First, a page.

- Author: Jules Bernstein, UC Riverside
Disappearing native is like an environmental Swiss Army knife
Though it is disappearing, California's official state grass has the ability to live for 100 years or more. New research demonstrates that sheep and cattle can help it achieve that longevity.
Purple needlegrass once dominated the state's grasslands, serving as food for Native Americans and for more than 330 terrestrial creatures. Today, California has lost most of its grasslands, and the needlegrass occupies only one tenth of what remains.
It is drought resistant, promotes the health of native wildflowers by attracting beneficial.../h3>
UC Cooperative Extension will host its first industrial hemp field day at UC Davis on Thursday, Sept. 22. The meeting will be held at the UC Davis Agronomy Field Headquarters on Hutchison Drive in Davis.
Industrial hemp is defined as Cannabis sativa L. and required not to exceed 0.3% THC, the intoxicating substance in marijuana.
University of California research on industrial hemp – which can be grown for oil, seed and fiber – began after the...
Wildfires are an increasing threat to people's lives, property and livelihoods, especially in rural California communities. Cannabis, one of California's newer and more lucrative commercial crops, may be at a higher risk of loss from wildfire because it is mostly confined to being grown in rural areas, according to new research by scientists in the Department of Environmental Science Policy and Management at UC Berkeley.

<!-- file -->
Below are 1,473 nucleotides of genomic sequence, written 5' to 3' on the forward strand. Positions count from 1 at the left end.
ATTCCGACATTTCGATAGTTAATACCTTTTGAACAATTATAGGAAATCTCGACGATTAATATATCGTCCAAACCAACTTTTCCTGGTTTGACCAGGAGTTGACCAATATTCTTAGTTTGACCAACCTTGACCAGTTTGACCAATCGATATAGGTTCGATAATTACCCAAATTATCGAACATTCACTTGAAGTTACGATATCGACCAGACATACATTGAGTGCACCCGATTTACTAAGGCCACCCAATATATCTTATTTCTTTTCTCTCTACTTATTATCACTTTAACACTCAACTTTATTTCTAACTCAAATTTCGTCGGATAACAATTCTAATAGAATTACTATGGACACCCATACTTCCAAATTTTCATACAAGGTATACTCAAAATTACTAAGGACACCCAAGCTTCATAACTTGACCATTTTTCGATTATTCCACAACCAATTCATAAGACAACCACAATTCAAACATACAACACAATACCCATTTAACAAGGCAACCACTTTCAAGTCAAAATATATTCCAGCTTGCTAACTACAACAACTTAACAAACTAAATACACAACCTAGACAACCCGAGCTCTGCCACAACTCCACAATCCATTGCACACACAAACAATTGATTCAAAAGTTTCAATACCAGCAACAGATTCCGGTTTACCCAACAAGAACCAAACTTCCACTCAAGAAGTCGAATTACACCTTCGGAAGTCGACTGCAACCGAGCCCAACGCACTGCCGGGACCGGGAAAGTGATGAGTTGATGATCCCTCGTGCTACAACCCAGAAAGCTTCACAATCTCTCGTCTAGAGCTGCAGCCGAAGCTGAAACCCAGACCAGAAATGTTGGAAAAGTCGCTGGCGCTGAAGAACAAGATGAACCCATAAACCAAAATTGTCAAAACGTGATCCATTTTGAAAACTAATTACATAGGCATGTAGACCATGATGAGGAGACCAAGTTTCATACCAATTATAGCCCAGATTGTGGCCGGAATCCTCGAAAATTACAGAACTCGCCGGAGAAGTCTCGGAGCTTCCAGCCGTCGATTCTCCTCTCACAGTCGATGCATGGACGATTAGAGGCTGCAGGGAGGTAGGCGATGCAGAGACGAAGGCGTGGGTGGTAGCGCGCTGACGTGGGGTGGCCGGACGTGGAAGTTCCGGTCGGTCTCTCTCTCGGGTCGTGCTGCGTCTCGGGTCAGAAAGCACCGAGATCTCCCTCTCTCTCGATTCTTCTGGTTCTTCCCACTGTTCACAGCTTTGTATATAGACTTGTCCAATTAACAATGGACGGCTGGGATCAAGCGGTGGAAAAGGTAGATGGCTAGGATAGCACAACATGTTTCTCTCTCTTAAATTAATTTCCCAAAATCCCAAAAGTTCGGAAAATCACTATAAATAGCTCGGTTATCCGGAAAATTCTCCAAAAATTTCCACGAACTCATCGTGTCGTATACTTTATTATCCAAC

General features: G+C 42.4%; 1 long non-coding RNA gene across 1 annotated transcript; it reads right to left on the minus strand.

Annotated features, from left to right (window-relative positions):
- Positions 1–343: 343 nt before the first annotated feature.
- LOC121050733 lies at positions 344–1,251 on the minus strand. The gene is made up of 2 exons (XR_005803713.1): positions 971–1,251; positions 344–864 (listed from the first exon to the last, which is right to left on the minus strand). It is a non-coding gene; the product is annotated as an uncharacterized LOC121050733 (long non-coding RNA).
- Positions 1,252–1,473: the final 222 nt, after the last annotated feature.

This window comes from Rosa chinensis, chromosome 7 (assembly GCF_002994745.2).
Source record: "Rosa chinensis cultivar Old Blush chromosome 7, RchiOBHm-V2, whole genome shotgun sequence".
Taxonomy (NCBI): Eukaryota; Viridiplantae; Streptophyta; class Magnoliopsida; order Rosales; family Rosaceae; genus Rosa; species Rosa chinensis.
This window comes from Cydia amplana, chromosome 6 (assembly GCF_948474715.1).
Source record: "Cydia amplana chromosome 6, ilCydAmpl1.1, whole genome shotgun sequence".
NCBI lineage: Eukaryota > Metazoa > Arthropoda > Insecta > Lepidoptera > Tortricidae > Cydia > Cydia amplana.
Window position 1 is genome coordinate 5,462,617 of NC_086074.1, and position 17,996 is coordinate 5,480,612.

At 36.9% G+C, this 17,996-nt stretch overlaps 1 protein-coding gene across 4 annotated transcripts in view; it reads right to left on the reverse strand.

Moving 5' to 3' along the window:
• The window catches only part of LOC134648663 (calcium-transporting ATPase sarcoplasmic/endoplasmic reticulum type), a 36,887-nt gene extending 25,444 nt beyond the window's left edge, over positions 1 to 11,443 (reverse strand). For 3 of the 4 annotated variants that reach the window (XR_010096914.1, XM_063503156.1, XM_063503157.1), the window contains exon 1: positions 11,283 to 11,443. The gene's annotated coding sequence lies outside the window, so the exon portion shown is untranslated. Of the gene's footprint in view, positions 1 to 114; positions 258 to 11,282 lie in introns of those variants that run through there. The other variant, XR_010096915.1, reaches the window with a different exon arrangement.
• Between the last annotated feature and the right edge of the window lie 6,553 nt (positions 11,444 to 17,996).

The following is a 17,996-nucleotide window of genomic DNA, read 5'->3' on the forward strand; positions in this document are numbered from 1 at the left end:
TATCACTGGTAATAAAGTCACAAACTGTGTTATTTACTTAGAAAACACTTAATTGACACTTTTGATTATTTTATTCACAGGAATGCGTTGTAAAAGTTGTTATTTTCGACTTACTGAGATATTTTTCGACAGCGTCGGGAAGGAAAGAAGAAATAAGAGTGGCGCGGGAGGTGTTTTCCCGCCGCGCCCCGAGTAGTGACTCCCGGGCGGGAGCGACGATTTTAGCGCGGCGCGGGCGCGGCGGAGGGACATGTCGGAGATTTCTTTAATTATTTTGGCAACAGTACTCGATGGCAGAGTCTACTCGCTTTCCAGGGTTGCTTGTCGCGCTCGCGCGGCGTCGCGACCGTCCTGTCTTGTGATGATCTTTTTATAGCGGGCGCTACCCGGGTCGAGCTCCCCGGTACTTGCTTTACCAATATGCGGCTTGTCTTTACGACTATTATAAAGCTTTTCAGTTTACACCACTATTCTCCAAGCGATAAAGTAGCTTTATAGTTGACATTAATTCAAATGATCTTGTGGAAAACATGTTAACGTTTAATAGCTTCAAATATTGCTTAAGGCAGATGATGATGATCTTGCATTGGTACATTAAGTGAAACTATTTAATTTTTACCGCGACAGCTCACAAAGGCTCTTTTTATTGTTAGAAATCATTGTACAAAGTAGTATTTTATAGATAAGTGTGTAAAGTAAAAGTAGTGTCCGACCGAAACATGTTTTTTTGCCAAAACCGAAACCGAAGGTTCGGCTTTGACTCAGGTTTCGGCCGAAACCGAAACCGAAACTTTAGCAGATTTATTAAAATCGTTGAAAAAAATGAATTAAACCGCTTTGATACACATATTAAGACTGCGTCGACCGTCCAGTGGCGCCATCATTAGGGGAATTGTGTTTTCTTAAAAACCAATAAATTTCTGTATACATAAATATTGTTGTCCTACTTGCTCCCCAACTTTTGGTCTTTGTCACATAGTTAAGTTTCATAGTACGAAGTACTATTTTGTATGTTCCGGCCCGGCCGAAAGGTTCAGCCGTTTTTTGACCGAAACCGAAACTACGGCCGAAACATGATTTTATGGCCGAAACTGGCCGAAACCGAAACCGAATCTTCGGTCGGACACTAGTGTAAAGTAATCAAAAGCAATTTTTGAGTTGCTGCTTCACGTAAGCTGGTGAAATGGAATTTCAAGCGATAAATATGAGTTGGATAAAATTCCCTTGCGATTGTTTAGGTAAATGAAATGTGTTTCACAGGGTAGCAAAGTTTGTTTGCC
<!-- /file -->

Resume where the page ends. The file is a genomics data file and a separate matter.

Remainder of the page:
"Our findings affirm that cannabis agriculture is geographically more threatened by wildfire than any other agricultural crop in California,” said Christopher Dillis, lead author of the
- Author: Trina Kleist
Conservation Agriculture Systems Innovation has been named the 2022 recipient of the Conservation Innovation Award by the Soil and Water Conservation Society, an international organization based in Ankeny, Iowa.
“This is a very nice honor… and it has been achieved by, truly, the combined work and efforts of so many,” said Jeffrey P. Mitchell, UC Cooperative Extension specialist in UC Davis Department of Plant Sciences, who helped found CASI and has been instrumental in its leadership.
CASI, part of UC Agriculture and Natural Resources, started in 1998. It was formed by farmers,...
California water-rights holders are required by state law to measure and report the water they divert from surface streams. For people who wish to take the water measurements themselves, the University of California Cooperative Extension is offering a virtual training to receive certification on May 26.
At the workshop, participants can expect to
- clarify reporting requirements for ranches.
- understand what meters are appropriate for different situations.
- learn how to determine measurement equipment accuracy.
- develop an understanding of measurement weirs.
- learn how to calculate and report volume from flow...